Wonderful Kansas City chanteuse Megan Birdsall recently received some bad news. She's seen here dissing Topeka before singing "Wichita Lineman."
Kansas City Click: OK Jones plays a free show tonight at the River Market Brewery.
The best place to be Saturday and Sunday is the Crossroads Music Fest. From Malachy Papers to Lucero, and from Lights & Siren to Eleni Mandell, it's a rich lineup.
Thursday, September 06, 2007
Music needs characters like Luciano Pavarotti now more than ever. That makes news of the icon's death even more painful. As they're being increasingly pushed aside by other mediums, classical, jazz and folk musics require flamboyant, larger-than-life ambassadors. Not to take anything away from the artistic merits of Yo-Yo Ma, Wynton Marsalis or Doc Watson, but their personalities don't lend themselves to the challenge of providing warm, immediately engaging representations of their individual genres as did Pavarotti.
The Kansas City Star provides a local angle on Pavarotti's death. His 1973 "international solo recital debut" was in Kansas City. While the New York Times obituary makes for entertaining reading, it comes across as unnecessarily cruel. It asserts that Pavarotti "seemed increasingly willing to accept pedestrian musical standards," "was not an intellectual presence," and had a "dominant gift for soliciting admiration from large numbers of people."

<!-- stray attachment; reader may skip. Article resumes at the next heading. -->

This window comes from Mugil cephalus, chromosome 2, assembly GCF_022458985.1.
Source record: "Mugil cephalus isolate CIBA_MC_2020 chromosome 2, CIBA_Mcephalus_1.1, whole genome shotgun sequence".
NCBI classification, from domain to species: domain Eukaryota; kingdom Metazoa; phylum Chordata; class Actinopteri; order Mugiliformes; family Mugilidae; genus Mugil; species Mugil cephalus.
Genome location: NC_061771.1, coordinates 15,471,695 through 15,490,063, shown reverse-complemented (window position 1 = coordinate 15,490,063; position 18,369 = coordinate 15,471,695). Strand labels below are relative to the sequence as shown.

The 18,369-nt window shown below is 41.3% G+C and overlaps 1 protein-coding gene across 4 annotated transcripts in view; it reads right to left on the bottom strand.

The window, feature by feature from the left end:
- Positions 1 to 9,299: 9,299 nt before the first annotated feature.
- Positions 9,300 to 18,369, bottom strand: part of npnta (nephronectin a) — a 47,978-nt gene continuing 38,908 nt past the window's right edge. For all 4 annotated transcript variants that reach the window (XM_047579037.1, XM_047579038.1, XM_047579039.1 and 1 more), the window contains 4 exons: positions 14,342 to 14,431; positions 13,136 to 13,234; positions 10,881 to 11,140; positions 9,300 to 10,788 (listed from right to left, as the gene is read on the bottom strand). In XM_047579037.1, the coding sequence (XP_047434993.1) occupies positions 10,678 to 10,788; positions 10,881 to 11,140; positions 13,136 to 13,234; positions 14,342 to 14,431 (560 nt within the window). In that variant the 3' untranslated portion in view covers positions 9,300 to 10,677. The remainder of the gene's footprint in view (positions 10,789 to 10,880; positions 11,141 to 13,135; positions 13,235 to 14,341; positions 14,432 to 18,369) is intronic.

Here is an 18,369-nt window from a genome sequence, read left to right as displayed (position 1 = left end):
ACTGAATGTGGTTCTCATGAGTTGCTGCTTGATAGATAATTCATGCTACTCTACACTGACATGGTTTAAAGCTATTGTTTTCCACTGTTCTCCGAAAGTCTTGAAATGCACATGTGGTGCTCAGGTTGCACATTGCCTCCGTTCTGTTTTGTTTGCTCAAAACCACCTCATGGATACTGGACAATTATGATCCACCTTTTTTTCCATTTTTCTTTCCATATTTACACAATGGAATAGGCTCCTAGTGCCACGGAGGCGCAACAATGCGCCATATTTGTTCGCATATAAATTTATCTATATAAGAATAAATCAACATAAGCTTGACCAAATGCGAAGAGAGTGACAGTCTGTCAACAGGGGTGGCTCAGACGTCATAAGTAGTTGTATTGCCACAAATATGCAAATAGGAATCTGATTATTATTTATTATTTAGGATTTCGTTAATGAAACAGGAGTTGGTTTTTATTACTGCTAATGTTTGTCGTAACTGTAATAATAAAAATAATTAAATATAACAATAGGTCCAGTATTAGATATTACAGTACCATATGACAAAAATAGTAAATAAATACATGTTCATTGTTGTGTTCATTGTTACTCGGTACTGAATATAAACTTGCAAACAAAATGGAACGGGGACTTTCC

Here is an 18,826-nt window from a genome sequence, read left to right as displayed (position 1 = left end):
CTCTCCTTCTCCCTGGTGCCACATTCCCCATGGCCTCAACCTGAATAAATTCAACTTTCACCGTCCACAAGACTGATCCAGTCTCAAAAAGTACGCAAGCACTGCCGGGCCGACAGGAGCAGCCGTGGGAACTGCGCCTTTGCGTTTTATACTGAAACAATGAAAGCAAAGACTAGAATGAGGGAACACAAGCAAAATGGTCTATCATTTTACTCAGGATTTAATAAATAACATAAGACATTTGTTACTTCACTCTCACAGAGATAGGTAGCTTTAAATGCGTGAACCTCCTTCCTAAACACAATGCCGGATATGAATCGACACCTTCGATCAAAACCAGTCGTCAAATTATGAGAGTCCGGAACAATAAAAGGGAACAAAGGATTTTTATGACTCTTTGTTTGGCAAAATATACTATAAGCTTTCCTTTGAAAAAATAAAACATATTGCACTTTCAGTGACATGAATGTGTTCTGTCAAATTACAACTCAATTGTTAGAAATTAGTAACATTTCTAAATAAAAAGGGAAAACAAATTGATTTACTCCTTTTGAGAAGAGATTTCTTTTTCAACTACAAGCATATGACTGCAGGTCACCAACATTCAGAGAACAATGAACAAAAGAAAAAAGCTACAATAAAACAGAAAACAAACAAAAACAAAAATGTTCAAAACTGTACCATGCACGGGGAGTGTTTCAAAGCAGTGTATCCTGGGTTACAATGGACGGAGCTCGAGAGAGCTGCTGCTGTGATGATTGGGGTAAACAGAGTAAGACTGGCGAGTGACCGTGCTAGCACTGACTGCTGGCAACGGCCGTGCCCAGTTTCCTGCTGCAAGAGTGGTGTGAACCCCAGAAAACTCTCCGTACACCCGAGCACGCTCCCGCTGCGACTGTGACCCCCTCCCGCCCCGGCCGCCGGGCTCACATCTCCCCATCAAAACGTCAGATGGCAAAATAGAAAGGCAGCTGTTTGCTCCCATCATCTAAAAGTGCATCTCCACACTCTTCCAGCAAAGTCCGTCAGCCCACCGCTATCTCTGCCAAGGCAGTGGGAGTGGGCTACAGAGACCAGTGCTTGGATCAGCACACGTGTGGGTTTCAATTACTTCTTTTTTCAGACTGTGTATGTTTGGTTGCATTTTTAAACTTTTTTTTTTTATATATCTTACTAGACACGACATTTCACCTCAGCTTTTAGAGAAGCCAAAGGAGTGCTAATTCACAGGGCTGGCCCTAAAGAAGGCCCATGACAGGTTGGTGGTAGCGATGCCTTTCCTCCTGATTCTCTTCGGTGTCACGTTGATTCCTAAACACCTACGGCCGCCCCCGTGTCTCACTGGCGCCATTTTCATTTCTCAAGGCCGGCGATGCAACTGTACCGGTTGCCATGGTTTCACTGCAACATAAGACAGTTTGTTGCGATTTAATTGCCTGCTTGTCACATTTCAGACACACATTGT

Pavarotti's best loved work may have been Puccini's Tosca, heard here on this hit 1990 recording. He sings a triumphant rendition of the same piece here.
Kansas City Click: I'd like to see more of Pavarotti's carefree consequences-be-damned attitude from Gretchen Wilson. She was initially billed as a wild outlaw, but Wilson seems to have been overly obsequious lately. She's at Ameristar tonight.
Wednesday, September 05, 2007
The love is over.
Let's start a Greg Kihn revival. Even when he became an MTV staple with dubious hits like "Jeopardy," I was always partial to Kihn's power pop. Not only was his music consistently catchy, it was obviously grounded in a solid understanding of rock music's history. This Yardbirds cover serves as an example. It's from the out-of-print Kihnspicuous Taste compilation. In addition to writing novels, Kihn currently toils as a KFOX jock and also has his own Live365 stream. It's "Kihn-tagious."
Meet pianist Matt Herskowitz, Barry Manilow's new collaborator.